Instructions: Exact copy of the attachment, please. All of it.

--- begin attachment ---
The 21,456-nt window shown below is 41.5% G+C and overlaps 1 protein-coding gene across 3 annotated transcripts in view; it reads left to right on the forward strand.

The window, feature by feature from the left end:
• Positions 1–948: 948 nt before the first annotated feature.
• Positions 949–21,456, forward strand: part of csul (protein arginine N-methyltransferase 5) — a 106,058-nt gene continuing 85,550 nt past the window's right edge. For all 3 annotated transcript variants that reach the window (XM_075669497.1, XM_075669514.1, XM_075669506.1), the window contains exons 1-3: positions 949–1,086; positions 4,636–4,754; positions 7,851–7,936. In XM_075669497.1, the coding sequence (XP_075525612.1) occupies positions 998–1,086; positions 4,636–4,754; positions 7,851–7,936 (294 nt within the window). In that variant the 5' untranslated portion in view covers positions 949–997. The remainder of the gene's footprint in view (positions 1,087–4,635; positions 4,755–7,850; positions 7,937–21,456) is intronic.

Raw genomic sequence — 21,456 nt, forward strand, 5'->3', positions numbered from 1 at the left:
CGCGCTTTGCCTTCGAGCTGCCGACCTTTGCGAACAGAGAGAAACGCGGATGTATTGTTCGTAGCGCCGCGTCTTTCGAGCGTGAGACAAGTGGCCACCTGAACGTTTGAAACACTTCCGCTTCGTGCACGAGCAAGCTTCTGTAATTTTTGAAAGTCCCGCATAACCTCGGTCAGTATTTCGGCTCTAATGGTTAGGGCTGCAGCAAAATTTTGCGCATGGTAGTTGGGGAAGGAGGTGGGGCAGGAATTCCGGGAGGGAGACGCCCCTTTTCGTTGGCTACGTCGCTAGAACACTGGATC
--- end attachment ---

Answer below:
The 21,456-nt window shown below is 41.5% G+C and overlaps 1 protein-coding gene across 3 annotated transcripts in view; it reads left to right on the forward strand.

The window, feature by feature from the left end:
• Positions 1–948: 948 nt before the first annotated feature.
• Positions 949–21,456, forward strand: part of csul (protein arginine N-methyltransferase 5) — a 106,058-nt gene continuing 85,550 nt past the window's right edge. For all 3 annotated transcript variants that reach the window (XM_075669497.1, XM_075669514.1, XM_075669506.1), the window contains exons 1-3: positions 949–1,086; positions 4,636–4,754; positions 7,851–7,936. In XM_075669497.1, the coding sequence (XP_075525612.1) occupies positions 998–1,086; positions 4,636–4,754; positions 7,851–7,936 (294 nt within the window). In that variant the 5' untranslated portion in view covers positions 949–997. The remainder of the gene's footprint in view (positions 1,087–4,635; positions 4,755–7,850; positions 7,937–21,456) is intronic.

Raw genomic sequence — 21,456 nt, forward strand, 5'->3', positions numbered from 1 at the left:
CGCGCTTTGCCTTCGAGCTGCCGACCTTTGCGAACAGAGAGAAACGCGGATGTATTGTTCGTAGCGCCGCGTCTTTCGAGCGTGAGACAAGTGGCCACCTGAACGTTTGAAACACTTCCGCTTCGTGCACGAGCAAGCTTCTGTAATTTTTGAAAGTCCCGCATAACCTCGGTCAGTATTTCGGCTCTAATGGTTAGGGCTGCAGCAAAATTTTGCGCATGGTAGTTGGGGAAGGAGGTGGGGCAGGAATTCCGGGAGGGAGACGCCCCTTTTCGTTGGCTACGTCGCTAGAACACTGGATC